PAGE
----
SC unhappy with compliance on children’s welfare directives

SC unhappy with compliance on children’s welfare directives

NEW DELHI: Observing that “passing interest” is being shown in the welfare of children, the Supreme Court of India has directed all states including Jammu and Kashmir to work for establishment of Juvenile Justice Boards and fourteen other issues relating to the benefits of children.
In Jammu and Kashmir, the Juvenile Justices Boards are yet to be established despite repeated directions by the state’s high court.
“We must record that we are somewhat dissatisfied with the response that we have received from the State Governments and Union Territories which appear to have shown only a passing interest in the welfare of children under their care and protection,” a division bench of Justices Madan B Lokur and RK Agrawal said while hearing a petition. On February 15, the apex court had framed 15 issues for consideration and it said that all of them should be considered by October 25.
“It is made clear that no adjournment will be granted and all necessary information should be obtained by the Union of India to assist this Court in respect of each of these 15 issues,” the bench said.
The 15 issues are: constitution of state child protection society; constitution of state commissions for the protection of child rights; establishment of juvenile justice boards (JJBs) in every district and their training; establishment of child welfare committees (CWCs) and their training; appointment of probation officers and their training; establishment of special juvenile police units in every police station, their training and updating the police training manual; provision for legal aid lawyers and their training; proper selection of members of JJBs and CWCs, assessment of manpower requirements of JJBs and CWCs and filling up the vacancies; furnishing of online quarterly reports by the state governments; significance of social investigation report; principal magistrates to exclusively deal with juvenile justice inquiries; registration of child care institutions; improvement of living conditions in government-run child care institutions; and establishment of juvenile justice fund.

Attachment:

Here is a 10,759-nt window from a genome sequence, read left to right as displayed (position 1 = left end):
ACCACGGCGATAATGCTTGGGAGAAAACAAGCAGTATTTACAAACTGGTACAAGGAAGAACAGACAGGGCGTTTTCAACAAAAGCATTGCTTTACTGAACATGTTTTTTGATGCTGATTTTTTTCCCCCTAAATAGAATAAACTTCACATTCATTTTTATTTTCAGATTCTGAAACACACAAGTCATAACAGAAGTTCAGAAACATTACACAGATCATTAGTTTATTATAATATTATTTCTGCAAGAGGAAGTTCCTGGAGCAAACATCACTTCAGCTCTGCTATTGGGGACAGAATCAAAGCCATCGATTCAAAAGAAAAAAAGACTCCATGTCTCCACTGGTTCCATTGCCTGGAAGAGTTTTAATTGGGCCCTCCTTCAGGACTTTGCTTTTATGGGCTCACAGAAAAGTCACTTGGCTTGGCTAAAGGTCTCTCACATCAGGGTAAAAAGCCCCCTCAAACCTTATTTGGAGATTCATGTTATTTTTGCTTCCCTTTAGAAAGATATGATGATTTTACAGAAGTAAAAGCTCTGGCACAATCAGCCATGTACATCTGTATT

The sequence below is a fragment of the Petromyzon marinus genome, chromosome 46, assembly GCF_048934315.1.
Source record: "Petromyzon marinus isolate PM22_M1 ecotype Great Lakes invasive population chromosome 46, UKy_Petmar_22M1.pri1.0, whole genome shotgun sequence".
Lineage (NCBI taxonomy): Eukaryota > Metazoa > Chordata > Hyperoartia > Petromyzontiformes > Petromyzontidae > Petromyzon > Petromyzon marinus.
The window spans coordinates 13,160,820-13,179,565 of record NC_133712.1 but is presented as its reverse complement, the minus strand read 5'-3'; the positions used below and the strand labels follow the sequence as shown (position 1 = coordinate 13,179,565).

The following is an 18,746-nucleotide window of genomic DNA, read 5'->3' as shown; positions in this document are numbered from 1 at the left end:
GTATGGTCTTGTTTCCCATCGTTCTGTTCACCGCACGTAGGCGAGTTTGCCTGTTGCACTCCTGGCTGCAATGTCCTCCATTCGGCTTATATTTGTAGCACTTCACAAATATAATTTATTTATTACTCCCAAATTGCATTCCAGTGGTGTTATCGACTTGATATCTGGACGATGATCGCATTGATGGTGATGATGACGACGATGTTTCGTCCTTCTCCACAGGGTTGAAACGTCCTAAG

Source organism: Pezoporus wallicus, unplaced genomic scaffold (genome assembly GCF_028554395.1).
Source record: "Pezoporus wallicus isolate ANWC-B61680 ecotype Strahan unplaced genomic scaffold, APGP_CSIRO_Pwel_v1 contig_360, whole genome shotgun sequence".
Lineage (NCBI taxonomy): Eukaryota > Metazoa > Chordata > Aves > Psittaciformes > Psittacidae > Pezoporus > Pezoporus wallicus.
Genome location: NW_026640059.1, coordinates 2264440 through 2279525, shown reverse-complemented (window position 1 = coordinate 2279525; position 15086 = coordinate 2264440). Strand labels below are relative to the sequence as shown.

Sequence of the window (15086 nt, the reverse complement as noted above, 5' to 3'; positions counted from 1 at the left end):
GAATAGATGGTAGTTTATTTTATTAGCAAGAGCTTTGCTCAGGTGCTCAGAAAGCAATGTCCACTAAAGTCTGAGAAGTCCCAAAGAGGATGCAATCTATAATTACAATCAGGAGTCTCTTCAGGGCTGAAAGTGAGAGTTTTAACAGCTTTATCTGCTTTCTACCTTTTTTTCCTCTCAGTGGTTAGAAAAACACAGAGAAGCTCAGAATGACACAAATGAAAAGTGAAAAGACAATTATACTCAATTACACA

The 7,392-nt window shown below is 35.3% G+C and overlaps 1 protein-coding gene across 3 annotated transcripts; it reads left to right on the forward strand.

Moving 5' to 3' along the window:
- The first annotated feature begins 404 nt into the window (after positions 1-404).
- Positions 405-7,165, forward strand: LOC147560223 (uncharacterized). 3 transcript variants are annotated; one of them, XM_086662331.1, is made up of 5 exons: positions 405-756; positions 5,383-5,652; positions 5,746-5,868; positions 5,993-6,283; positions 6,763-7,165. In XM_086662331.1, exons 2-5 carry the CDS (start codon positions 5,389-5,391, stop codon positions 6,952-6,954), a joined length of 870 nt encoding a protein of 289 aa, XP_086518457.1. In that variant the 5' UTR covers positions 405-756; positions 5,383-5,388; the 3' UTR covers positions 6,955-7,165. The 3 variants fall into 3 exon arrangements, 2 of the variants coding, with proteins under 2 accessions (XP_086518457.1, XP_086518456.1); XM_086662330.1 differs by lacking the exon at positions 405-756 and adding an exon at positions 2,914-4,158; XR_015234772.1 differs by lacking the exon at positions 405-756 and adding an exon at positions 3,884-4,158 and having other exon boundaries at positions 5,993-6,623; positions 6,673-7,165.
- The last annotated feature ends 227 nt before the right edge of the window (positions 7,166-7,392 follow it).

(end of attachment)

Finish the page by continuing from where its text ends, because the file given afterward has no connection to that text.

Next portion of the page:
The Additional Solicitor General showed a chart in compliance to the court’s order passed on August 29. After going through it, the division bench found the information deficient.
“For example, it is not known when the computers were purchased, whether the computers are working, annual maintenance contract has been awarded, manpower has been made available, etc,” the court said and directed the state governments and Union Territories through the chief Secretary to supply complete, full and necessary information in terms of the Integrated Child Protection Scheme.
The court sought information on availability of computers and peripherals, both for JJBs and CWCs, including whether computers and peripherals are in working order, manpower is available, annual maintenance contract has been awarded.
“This order be complied with positively within a period of three weeks from today. The information will be furnished in an affidavit by the concerned Chief Secretary or the Secretary in the Department of Women and Child Department (not by any junior official) to the Secretary of the Ministry of Women and Child Development of the Union of India for the purposes of being filed in this Court, if necessary,” the court directed.

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